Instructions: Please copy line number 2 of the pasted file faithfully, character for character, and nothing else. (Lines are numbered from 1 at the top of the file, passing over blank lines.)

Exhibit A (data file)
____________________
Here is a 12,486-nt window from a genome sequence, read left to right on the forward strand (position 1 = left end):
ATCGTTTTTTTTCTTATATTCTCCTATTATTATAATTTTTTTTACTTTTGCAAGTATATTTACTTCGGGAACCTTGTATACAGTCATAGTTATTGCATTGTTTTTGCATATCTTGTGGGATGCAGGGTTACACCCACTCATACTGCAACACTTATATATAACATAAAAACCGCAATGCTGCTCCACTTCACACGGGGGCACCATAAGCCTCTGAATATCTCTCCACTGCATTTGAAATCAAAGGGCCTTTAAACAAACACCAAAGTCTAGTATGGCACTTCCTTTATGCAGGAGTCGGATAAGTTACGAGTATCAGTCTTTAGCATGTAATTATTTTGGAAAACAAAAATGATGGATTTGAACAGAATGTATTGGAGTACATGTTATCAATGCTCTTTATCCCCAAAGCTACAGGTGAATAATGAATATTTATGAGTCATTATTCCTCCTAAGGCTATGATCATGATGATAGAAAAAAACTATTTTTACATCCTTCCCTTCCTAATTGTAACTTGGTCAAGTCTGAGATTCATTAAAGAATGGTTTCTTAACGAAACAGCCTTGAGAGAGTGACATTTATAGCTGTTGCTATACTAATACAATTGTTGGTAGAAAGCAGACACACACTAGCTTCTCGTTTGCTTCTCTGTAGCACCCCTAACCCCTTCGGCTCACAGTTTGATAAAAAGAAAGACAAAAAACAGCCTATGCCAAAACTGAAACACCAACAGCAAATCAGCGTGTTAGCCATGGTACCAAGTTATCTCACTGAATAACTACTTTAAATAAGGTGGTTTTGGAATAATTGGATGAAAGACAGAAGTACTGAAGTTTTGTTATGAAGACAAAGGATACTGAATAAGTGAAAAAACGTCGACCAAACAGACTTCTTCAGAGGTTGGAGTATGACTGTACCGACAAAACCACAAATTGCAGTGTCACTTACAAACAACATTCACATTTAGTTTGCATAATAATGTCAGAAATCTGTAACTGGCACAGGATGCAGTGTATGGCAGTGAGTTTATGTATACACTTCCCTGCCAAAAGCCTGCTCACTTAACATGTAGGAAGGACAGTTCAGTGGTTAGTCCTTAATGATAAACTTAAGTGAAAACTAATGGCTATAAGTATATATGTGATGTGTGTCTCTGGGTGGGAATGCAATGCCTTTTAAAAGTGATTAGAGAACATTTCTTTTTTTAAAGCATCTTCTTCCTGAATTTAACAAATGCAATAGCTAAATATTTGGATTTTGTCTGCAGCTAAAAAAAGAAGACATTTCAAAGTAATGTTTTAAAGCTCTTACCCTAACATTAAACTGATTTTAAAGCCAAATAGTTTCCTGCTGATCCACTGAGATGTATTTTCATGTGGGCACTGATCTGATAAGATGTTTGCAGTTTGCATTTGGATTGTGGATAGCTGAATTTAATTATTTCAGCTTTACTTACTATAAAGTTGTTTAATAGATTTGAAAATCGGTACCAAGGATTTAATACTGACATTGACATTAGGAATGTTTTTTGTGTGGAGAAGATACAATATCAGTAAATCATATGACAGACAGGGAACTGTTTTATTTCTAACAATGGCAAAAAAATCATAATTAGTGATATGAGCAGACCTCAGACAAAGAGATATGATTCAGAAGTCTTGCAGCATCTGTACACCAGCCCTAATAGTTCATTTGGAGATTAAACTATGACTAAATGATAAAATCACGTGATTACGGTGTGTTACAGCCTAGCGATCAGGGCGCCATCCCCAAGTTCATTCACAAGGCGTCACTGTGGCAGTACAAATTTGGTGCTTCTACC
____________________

ATCGTTTTTTTTCTTATATTCTCCTATTATTATAATTTTTTTTACTTTTGCAAGTATATTTACTTCGGGAACCTTGTATACAGTCATAGTTATTGCATTGTTTTTGCATATCTTGTGGGATGCAGGGTTACACCCACTCATACTGCAACACTTATATATAACATAAAAACCGCAATGCTGCTCCACTTCACACGGGGGCACCATAAGCCTCTGAATATCTCTCCACTGCATTTGAAATCAAAGGGCCTTTAAACAAACACCAAAGTCTAGTATGGCACTTCCTTTATGCAGGAGTCGGATAAGTTACGAGTATCAGTCTTTAGCATGTAATTATTTTGGAAAACAAAAATGATGGATTTGAACAGAATGTATTGGAGTACATGTTATCAATGCTCTTTATCCCCAAAGCTACAGGTGAATAATGAATATTTATGAGTCATTATTCCTCCTAAGGCTATGATCATGATGATAGAAAAAAACTATTTTTACATCCTTCCCTTCCTAATTGTAACTTGGTCAAGTCTGAGATTCATTAAAGAATGGTTTCTTAACGAAACAGCCTTGAGAGAGTGACATTTATAGCTGTTGCTATACTAATACAATTGTTGGTAGAAAGCAGACACACACTAGCTTCTCGTTTGCTTCTCTGTAGCACCCCTAACCCCTTCGGCTCACAGTTTGATAAAAAGAAAGACAAAAAACAGCCTATGCCAAAACTGAAACACCAACAGCAAATCAGCGTGTTAGCCATGGTACCAAGTTATCTCACTGAATAACTACTTTAAATAAGGTGGTTTTGGAATAATTGGATGAAAGACAGAAGTACTGAAGTTTTGTTATGAAGACAAAGGATACTGAATAAGTGAAAAAACGTCGACCAAACAGACTTCTTCAGAGGTTGGAGTATGACTGTACCGACAAAACCACAAATTGCAGTGTCACTTACAAACAACATTCACATTTAGTTTGCATAATAATGTCAGAAATCTGTAACTGGCACAGGATGCAGTGTATGGCAGTGAGTTTATGTATACACTTCCCTGCCAAAAGCCTGCTCACTTAACATGTAGGAAGGACAGTTCAGTGGTTAGTCCTTAATGATAAACTTAAGTGAAAACTAATGGCTATAAGTATATATGTGATGTGTGTCTCTGGGTGGGAATGCAATGCCTTTTAAAAGTGATTAGAGAACATTTCTTTTTTTAAAGCATCTTCTTCCTGAATTTAACAAATGCAATAGCTAAATATTTGGATTTTGTCTGCAGCTAAAAAAAGAAGACATTTCAAAGTAATGTTTTAAAGCTCTTACCCTAACATTAAACTGATTTTAAAGCCAAATAGTTTCCTGCTGATCCACTGAGATGTATTTTCATGTGGGCACTGATCTGATAAGATGTTTGCAGTTTGCATTTGGATTGTGGATAGCTGAATTTAATTATTTCAGCTTTACTTACTATAAAGTTGTTTAATAGATTTGAAAATCGGTACCAAGGATTTAATACTGACATTGACATTAGGAATGTTTTTTGTGTGGAGAAGATACAATATCAGTAAATCATATGACAGACAGGGAACTGTTTTATTTCTAACAATGGCAAAAAAATCATAATTAGTGATATGAGCAGACCTCAGACAAAGAGATATGATTCAGAAGTCTTGCAGCATCTGTACACCAGCCCTAATAGTTCATTTGGAGATTAAACTATGACTAAATGATAAAATCACGTGATTACGGTGTGTTACAGCCTAGCGATCAGGGCGCCATCCCCAAGTTCATTCACAAGGCGTCACTGTGGCAGTACAAATTTGGTGCTTCTACC